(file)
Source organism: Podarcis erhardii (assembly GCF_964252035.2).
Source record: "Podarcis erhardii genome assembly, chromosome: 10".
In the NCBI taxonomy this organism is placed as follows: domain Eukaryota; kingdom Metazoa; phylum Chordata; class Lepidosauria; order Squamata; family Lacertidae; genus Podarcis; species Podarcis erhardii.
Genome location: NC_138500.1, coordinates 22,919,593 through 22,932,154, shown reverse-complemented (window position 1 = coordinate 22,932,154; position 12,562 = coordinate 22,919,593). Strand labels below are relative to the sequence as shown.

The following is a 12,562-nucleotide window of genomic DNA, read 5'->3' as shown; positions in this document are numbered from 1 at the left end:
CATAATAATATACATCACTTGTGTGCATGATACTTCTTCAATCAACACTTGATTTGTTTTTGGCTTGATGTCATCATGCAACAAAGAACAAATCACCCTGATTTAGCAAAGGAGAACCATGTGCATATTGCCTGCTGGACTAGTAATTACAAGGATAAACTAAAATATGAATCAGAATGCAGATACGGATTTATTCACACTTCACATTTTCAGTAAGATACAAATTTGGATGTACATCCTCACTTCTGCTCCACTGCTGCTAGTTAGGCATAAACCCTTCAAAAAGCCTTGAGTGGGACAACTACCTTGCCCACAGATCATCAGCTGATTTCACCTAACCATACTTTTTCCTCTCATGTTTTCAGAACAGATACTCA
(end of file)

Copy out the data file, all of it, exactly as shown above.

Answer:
Source organism: Podarcis erhardii (assembly GCF_964252035.2).
Source record: "Podarcis erhardii genome assembly, chromosome: 10".
In the NCBI taxonomy this organism is placed as follows: domain Eukaryota; kingdom Metazoa; phylum Chordata; class Lepidosauria; order Squamata; family Lacertidae; genus Podarcis; species Podarcis erhardii.
Genome location: NC_138500.1, coordinates 22,919,593 through 22,932,154, shown reverse-complemented (window position 1 = coordinate 22,932,154; position 12,562 = coordinate 22,919,593). Strand labels below are relative to the sequence as shown.

The following is a 12,562-nucleotide window of genomic DNA, read 5'->3' as shown; positions in this document are numbered from 1 at the left end:
CATAATAATATACATCACTTGTGTGCATGATACTTCTTCAATCAACACTTGATTTGTTTTTGGCTTGATGTCATCATGCAACAAAGAACAAATCACCCTGATTTAGCAAAGGAGAACCATGTGCATATTGCCTGCTGGACTAGTAATTACAAGGATAAACTAAAATATGAATCAGAATGCAGATACGGATTTATTCACACTTCACATTTTCAGTAAGATACAAATTTGGATGTACATCCTCACTTCTGCTCCACTGCTGCTAGTTAGGCATAAACCCTTCAAAAAGCCTTGAGTGGGACAACTACCTTGCCCACAGATCATCAGCTGATTTCACCTAACCATACTTTTTCCTCTCATGTTTTCAGAACAGATACTCA